Land in-line stabilization progression drill: Two-person guard teams will move into position to provide manual in-line stabilization and airway management for the victim on land. “Airway management” means assisting the victim in having a patent airway.

Objective: Quickly move into the proper position to provide care. Have the lifeguards start 10 feet from the victim. Go through each position:

> Sitting

> Standing

> Prone

> Supine

> Lateral (Coma)

> Fetal

Timing goal: Up to 10 seconds for each position.

Once proficient, add a variation(s) to each position.

> Victim is located under a table, which is movable. (No time added)

> Victim is located under a table, which is not movable. (No time added)

> Victim is unconscious and a primary assessment must be performed, victim has a pulse is and breathing (5 seconds)

> Victim is unconscious and a primary assessment must be performed, victim has a pulse and is not breathing, jaw-thrust maneuver must be used to provide adequate airway management, victim begins to breathe with assistance(10 seconds)

> C-collar application (If trained to do so, and agency and county EMS protocols allow)

Spinal management progression should follow this sequence: maintain in-line and provide airway management until more advanced medical care takes over, or move victim into neutral position and package on to a backboard. If the latter; additional lifeguards should assist with packaging and extrication. Go through all the positions and variables listed above, adding:

> Add one or two guards to the team. Package victim; provide care where victim is found.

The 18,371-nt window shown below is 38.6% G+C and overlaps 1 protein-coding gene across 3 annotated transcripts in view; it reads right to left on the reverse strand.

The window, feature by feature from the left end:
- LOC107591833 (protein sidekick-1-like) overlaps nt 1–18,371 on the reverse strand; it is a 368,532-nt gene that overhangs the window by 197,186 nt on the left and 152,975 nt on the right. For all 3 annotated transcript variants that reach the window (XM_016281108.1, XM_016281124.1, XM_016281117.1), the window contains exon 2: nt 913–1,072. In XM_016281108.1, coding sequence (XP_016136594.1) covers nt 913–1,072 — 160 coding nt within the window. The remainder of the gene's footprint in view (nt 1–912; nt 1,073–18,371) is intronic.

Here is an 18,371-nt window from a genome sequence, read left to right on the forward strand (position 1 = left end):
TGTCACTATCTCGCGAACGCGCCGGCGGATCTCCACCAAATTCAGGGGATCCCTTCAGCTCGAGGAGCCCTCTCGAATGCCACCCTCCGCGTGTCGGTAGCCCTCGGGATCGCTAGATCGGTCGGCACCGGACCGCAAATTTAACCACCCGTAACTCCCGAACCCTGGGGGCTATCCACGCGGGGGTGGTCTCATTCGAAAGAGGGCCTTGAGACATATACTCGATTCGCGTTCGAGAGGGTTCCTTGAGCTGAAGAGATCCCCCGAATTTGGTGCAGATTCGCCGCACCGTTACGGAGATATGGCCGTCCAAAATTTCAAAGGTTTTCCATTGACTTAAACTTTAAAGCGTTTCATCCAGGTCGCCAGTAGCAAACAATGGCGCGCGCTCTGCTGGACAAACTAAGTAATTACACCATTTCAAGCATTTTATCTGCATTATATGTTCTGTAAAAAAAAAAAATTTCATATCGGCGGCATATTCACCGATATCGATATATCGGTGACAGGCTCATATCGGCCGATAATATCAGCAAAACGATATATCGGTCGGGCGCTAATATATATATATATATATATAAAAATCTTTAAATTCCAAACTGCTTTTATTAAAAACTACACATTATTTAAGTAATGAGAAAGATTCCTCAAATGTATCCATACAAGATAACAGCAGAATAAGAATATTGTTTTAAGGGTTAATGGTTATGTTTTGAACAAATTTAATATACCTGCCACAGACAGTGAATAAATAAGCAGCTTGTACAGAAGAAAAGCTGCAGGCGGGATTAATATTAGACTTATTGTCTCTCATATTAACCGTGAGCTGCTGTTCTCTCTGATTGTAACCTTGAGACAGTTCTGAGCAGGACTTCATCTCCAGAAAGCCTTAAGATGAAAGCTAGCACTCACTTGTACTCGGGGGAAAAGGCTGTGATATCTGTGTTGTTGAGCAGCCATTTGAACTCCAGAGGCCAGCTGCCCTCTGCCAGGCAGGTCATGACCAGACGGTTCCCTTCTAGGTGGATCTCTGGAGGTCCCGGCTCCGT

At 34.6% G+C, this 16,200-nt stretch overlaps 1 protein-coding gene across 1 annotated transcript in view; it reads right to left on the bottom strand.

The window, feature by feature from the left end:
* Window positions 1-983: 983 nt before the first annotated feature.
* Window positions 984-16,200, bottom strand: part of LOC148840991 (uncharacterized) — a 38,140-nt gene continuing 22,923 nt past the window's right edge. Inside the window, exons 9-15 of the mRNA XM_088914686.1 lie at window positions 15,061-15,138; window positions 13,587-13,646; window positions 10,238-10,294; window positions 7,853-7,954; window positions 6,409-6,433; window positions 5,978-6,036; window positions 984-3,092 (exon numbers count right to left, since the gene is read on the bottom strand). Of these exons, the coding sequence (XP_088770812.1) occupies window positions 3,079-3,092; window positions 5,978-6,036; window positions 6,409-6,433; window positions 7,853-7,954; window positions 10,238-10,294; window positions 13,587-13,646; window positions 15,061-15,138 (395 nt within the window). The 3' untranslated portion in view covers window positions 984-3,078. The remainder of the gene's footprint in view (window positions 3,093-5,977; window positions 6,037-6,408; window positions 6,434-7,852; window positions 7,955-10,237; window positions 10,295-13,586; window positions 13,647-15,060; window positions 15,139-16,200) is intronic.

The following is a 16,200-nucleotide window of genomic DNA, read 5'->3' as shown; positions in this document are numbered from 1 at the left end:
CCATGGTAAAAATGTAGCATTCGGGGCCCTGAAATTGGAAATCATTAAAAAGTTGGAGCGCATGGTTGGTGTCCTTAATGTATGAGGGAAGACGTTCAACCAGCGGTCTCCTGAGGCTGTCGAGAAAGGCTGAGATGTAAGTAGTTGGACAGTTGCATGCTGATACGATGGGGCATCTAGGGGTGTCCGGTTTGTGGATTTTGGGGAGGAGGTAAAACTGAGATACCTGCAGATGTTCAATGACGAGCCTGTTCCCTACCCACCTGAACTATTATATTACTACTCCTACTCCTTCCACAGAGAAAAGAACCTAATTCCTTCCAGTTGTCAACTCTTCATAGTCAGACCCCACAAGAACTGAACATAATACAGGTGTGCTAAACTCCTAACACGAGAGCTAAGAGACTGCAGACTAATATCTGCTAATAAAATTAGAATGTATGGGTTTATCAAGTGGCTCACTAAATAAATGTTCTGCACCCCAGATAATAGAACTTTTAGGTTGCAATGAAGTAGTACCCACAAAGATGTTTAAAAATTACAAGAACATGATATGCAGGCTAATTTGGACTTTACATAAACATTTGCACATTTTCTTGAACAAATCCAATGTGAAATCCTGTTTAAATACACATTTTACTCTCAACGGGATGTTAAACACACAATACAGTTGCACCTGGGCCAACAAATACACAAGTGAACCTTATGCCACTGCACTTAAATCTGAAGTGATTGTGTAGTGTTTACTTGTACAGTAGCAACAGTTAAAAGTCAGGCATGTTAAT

> Package and extricate victim to staging area to wait for advanced medical care and continue to treat and monitor victim’s injuries.

There is no time limit on these additions due to the importance of maintaining in-line stabilization throughout the whole drill. A good goal would be to complete packaging and extrication before EMTs arrive.

Water in-line stabilization progression drill: Starting in mid-depth water, guard will move into position to provide manual in-line stabilization, either a head splint or head and chin support to the victim.

Objective: Move quickly without causing unnecessary disturbance in the water, reach the victim, provide manual in-line stabilization and provide care. Have the lifeguards start 10 feet from the victim. Go through these victim positions:

> Prone (surface, submerged, on the bottom)

> Supine (surface, submerged, on the bottom)

Timing goal: Up to 20 seconds for each position.

Once proficient, add these variations: